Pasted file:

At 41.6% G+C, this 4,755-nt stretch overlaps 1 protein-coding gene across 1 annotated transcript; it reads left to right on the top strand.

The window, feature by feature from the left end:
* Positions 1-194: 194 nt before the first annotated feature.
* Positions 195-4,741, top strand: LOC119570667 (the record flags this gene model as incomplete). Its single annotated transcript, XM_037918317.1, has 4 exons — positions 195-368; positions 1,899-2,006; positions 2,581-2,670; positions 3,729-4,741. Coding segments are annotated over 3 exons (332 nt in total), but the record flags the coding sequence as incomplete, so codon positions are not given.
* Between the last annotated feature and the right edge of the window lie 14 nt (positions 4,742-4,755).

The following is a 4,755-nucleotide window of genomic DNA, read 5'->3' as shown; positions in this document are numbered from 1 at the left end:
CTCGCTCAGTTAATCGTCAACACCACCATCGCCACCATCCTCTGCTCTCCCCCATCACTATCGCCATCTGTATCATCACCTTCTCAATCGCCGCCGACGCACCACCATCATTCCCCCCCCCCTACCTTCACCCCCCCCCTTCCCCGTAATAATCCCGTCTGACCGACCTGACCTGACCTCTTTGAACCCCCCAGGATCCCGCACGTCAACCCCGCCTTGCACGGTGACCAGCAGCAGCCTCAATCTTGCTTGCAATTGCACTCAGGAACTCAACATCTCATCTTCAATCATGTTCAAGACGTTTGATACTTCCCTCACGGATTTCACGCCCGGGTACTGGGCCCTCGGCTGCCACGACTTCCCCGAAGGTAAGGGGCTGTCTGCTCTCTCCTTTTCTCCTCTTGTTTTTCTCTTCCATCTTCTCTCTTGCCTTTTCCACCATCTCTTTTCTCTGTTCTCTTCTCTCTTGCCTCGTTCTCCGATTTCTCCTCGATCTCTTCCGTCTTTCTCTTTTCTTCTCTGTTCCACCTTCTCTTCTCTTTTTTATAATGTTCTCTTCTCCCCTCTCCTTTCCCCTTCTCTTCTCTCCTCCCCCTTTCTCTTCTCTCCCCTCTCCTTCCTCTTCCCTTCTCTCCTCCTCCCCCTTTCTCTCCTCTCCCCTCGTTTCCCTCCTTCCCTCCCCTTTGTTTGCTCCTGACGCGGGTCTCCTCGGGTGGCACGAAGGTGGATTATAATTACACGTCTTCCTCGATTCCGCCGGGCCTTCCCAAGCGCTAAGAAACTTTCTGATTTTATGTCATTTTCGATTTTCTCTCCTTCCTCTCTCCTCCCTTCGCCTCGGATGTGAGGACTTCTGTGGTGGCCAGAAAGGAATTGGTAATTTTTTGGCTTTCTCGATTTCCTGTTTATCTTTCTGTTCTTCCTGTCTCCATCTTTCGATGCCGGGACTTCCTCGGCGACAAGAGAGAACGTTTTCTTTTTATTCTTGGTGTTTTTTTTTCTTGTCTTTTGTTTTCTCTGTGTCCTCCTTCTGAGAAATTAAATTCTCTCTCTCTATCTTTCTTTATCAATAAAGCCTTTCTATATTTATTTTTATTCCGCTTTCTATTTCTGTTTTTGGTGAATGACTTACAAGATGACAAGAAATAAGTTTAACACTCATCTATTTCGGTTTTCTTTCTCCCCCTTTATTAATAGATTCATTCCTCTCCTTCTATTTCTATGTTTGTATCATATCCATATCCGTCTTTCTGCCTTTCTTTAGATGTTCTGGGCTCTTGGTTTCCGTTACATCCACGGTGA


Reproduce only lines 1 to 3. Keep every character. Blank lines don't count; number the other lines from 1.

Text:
At 41.6% G+C, this 4,755-nt stretch overlaps 1 protein-coding gene across 1 annotated transcript; it reads left to right on the top strand.

The window, feature by feature from the left end:
* Positions 1-194: 194 nt before the first annotated feature.